The mouse pointer only moves up and down or left and right, not both.
The M0100 mouse is known to have compatibility issues with the Apple IIc and IIc Plus where the mouse may not be detected, or one axis may stop being measured. This is due to a hardware problem affecting only some mice with that model number. Mice with model numbers starting with A2 should function correctly. This problem is not specific to Apple II DeskTop. More details and a fix.
Double-clicking on icons doesn't open them.
Double-clicking works by responding to the first click and selecting the icon, then waiting to see if another click happens nearby in a short period of time.
On systems with an accelerator running at more than 1MHz, or emulators, a double-click might not be detected. Go to Apple > Control Panels and open Control.Panel (using File > Open or △-O) then click a different Double-Click Speed option.
On systems without an accelerator and running at just 1MHz, you may be clicking too fast for the computer to notice that you have clicked twice. Try clicking more slowly.
My system has a clock but I don't see the time on the menu bar.
ProDOS has built-in support for the Apple IIgs clock and Thunderclock compatible clock cards. For other system clocks, ProDOS needs an additional driver to talk to the clock. If you boot your machine using a disk image with no driver present, DeskTop will not be able to see the clock. Instead, boot ProDOS off a disk with your clock driver, then start DeskTop by launching DESKTOP.SYSTEM. A generic clock driver named CLOCK.SYSTEM is included on DeskTop live installation disk images that supports many common clocks, including the No-Slot Clock, DClock, ROMX, The Cricket!, and FujiNet.
The screen has color fringes everywhere and text is difficult to read.
Apple II DeskTop uses monochrome double hi-res graphics. On systems with a color composite monitor, the monochrome dot patterns are interpreted as color. While this was true on vintage color displays, the appearance is much worse with modern VGA adapters and LCD displays.
On the following systems, the video mode will switch automatically from color to monochrome:
The Apple IIgs with a composite or analog RGB monitor.
The Apple IIc with a Video 7 RGB Interface adapter and a digital RGB monitor.
The Apple IIc with a Le Chat Mauve IIc and an RGB monitor with SCART input.
In MAME, enter the menu (press the Delete key or Fn+Delete, then press the Tab key), select Machine Configuration, and for Monitor type select Video-7 RGB.
In AppleWin, for Video settings select Color (RGB Card/Monitor).
In Apple //jse, under Options, ensure both Mono Screen and GL Renderer are disabled.
Otherwise, you will need to switch modes manually if you can:
The AppleColor Composite Monitor has a color/monochrome toggle button in the control panel.
The Laser 128 line of computers have a MONO/COLOR switch above the keyboard.
The Apple IIe Option Card for Macintosh has Monochrome and Color display options in the IIe Option Panel.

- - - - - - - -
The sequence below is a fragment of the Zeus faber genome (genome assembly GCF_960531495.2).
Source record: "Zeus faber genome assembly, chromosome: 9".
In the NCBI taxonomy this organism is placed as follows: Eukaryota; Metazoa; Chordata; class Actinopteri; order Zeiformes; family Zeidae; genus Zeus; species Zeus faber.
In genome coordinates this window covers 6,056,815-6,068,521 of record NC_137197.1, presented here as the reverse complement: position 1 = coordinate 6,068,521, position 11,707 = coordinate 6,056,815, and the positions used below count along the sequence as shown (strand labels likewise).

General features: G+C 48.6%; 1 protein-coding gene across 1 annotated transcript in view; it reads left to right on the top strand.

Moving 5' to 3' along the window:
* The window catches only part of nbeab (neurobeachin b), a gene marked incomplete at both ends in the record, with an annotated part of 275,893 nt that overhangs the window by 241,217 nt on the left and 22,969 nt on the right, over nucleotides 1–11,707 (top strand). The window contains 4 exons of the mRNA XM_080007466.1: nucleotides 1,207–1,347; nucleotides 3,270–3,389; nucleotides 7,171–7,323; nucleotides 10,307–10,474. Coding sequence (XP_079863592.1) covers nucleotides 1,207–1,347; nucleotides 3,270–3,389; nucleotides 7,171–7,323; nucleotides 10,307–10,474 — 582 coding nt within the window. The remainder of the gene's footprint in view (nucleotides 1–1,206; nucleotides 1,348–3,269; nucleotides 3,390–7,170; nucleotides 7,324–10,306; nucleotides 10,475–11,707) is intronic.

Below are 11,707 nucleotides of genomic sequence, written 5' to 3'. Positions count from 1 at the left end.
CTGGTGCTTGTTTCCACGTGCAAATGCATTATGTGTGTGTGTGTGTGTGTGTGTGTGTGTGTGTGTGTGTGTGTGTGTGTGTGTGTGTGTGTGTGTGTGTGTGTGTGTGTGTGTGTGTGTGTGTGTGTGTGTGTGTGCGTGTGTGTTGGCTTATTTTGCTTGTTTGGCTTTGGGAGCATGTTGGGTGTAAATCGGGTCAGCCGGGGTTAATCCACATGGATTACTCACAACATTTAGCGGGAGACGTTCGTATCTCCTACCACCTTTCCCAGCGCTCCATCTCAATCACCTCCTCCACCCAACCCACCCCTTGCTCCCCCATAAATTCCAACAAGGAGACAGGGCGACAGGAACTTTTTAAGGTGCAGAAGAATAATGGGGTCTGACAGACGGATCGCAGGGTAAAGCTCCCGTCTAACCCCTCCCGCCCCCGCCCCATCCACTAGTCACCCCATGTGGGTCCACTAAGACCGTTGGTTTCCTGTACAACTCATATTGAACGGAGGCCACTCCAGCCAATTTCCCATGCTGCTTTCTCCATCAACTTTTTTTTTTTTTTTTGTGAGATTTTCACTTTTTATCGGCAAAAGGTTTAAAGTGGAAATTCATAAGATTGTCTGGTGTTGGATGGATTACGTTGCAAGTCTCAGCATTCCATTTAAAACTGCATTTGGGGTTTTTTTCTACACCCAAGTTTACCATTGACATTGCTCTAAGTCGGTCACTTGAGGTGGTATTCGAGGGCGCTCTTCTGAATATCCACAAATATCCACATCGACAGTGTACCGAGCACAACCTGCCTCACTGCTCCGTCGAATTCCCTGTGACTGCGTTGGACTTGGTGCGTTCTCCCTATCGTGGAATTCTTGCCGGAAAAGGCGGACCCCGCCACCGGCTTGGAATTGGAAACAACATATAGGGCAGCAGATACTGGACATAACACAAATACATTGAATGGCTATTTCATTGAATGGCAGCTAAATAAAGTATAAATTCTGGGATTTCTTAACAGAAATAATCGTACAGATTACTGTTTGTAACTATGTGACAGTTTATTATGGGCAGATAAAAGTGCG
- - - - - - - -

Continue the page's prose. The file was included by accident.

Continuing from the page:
The a2heaven.com Apple IIc VGA Adapter has a button to toggle modes.
You can modify an Apple IIc to add a monochrome/color switch. See YouTube video by Scott Lawrence.
Otherwise, you will need to use an actual monochrome monitor to see Apple II DeskTop as intended.
I don't see any desk accessories in the Apple menu.
There is not enough room on 140k floppy disks to include desk accessory files. The 140k floppy disk images are really intended for installing Apple II DeskTop onto a hard disk, not for running DeskTop.
I have a ZIP CHIP but the System Speed DA buttons don't change the speed.
This can happen if you have your mouse card in a slot that causes the ZIP CHIP to run at "normal" speed instead of "fast" speed. Use the ZIP.SYSTEM utility to set your mouse card slot to "fast", or move your mouse card to a default "fast" slot (1 or 4).
File and volume names are capitalized strangely.
ProDOS-8 doesn't support lowercase filenames directly. Files and volumes named using the Apple IIgs Finder as well as AppleWorks files will appear with the specified mix of uppercase and lowercase letters, which may be all uppercase if named while Caps Lock was down. Other files and volumes will have uppercase and lowercase letters inferred using an algorithm.
When using arrow keys to navigate menus, it skips over items.
In the MAME emulator, by default the arrow keys move the mouse as well, and this double movement confuses DeskTop. In MAME, enter the menu (press the Delete key or Fn+Delete, then press the Tab key), select Input Settings, then Input Assignments (this system) then highlight Mouse X Analog Inc and press fn+delete. Repeat this for Mouse X Analog Dec, Mouse Y Analog Inc, and Mouse Y Analog Dec. Then press Escape to exit and save the settings.
DeskTop doesn't start with my experimental version of ProDOS.
DeskTop assumes full compatibility with the documented ProDOS-8 MLI and global page. It works with official ProDOS versions from 1.1 to 2.0.3 and unofficial ProDOS version 2.4. Several experimental versions of ProDOS make breaking changes to this API which are not compatible with DeskTop. ProDOS 2.5 changes unit number encoding and time encoding. ProDOS.FX changes flag results from MLI calls and enforces case-sensitive filename usage.
I can't shift+click to extend selection.
By default, only the Apple IIgs and extended keyboard ("Platinum") Apple IIe provide a way to detect when the shift key is down when clicking. On other Apples, the Open Apple key must be used instead. An Apple IIe without the extended keyboard can be modified to support this via the "Shift-key mod"; see page 42 of the Apple IIe Technical Reference Manual for details. This is not supported on the Apple IIc and Apple IIc Plus.